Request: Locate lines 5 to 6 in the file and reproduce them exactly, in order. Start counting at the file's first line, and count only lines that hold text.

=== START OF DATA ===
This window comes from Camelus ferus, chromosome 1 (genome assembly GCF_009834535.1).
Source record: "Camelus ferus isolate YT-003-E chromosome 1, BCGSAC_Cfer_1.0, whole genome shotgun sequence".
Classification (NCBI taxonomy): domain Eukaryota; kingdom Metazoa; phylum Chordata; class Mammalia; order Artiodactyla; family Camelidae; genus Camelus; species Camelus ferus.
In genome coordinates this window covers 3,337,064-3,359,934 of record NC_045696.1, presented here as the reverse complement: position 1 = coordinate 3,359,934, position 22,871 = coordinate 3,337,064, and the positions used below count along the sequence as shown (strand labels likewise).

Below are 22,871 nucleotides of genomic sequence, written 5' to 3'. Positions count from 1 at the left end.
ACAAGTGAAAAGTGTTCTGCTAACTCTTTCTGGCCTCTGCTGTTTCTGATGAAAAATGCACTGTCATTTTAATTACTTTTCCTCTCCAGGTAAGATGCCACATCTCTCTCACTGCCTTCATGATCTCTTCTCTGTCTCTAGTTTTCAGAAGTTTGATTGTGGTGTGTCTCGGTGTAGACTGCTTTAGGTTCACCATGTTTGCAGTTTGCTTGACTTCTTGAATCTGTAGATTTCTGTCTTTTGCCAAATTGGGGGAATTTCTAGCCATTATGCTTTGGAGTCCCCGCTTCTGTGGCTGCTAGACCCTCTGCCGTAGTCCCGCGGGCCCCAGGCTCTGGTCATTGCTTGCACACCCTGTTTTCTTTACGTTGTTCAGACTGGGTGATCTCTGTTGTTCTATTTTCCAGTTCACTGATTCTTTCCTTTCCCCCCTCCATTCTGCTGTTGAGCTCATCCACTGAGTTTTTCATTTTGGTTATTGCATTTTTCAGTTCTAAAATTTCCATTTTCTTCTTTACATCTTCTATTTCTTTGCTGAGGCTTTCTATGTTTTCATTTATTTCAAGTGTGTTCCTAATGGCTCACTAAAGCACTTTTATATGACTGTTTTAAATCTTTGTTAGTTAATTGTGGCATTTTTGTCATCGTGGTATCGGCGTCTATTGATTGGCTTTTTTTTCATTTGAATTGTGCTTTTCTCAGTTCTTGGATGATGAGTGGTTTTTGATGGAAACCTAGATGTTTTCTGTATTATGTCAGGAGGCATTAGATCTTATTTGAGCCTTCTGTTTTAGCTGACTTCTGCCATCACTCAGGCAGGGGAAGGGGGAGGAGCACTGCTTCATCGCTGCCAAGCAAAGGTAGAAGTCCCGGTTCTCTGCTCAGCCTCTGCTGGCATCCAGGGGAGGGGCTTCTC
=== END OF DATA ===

Below are 22,871 nucleotides of genomic sequence, written 5' to 3'. Positions count from 1 at the left end.
ACAAGTGAAAAGTGTTCTGCTAACTCTTTCTGGCCTCTGCTGTTTCTGATGAAAAATGCACTGTCATTTTAATTACTTTTCCTCTCCAGGTAAGATGCCACATCTCTCTCACTGCCTTCATGATCTCTTCTCTGTCTCTAGTTTTCAGAAGTTTGATTGTGGTGTGTCTCGGTGTAGACTGCTTTAGGTTCACCATGTTTGCAGTTTGCTTGACTTCTTGAATCTGTAGATTTCTGTCTTTTGCCAAATTGGGGGAATTTCTAGCCATTATGCTTTGGAGTCCCCGCTTCTGTGGCTGCTAGACCCTCTGCCGTAGTCCCGCGGGCCCCAGGCTCTGGTCATTGCTTGCACACCCTGTTTTCTTTACGTTGTTCAGACTGGGTGATCTCTGTTGTTCTATTTTCCAGTTCACTGATTCTTTCCTTTCCCCCCTCCATTCTGCTGTTGAGCTCATCCACTGAGTTTTTCATTTTGGTTATTGCATTTTTCAGTTCTAAAATTTCCATTTTCTTCTTTACATCTTCTATTTCTTTGCTGAGGCTTTCTATGTTTTCATTTATTTCAAGTGTGTTCCTAATGGCTCACTAAAGCACTTTTATATGACTGTTTTAAATCTTTGTTAGTTAATTGTGGCATTTTTGTCATCGTGGTATCGGCGTCTATTGATTGGCTTTTTTTTCATTTGAATTGTGCTTTTCTCAGTTCTTGGATGATGAGTGGTTTTTGATGGAAACCTAGATGTTTTCTGTATTATGTCAGGAGGCATTAGATCTTATTTGAGCCTTCTGTTTTAGCTGACTTCTGCCATCACTCAGGCAGGGGAAGGGGGAGGAGCACTGCTTCATCGCTGCCAAGCAAAGGTAGAAGTCCCGGTTCTCTGCTCAGCCTCTGCTGGCATCCAGGGGAGGGGCTTCTC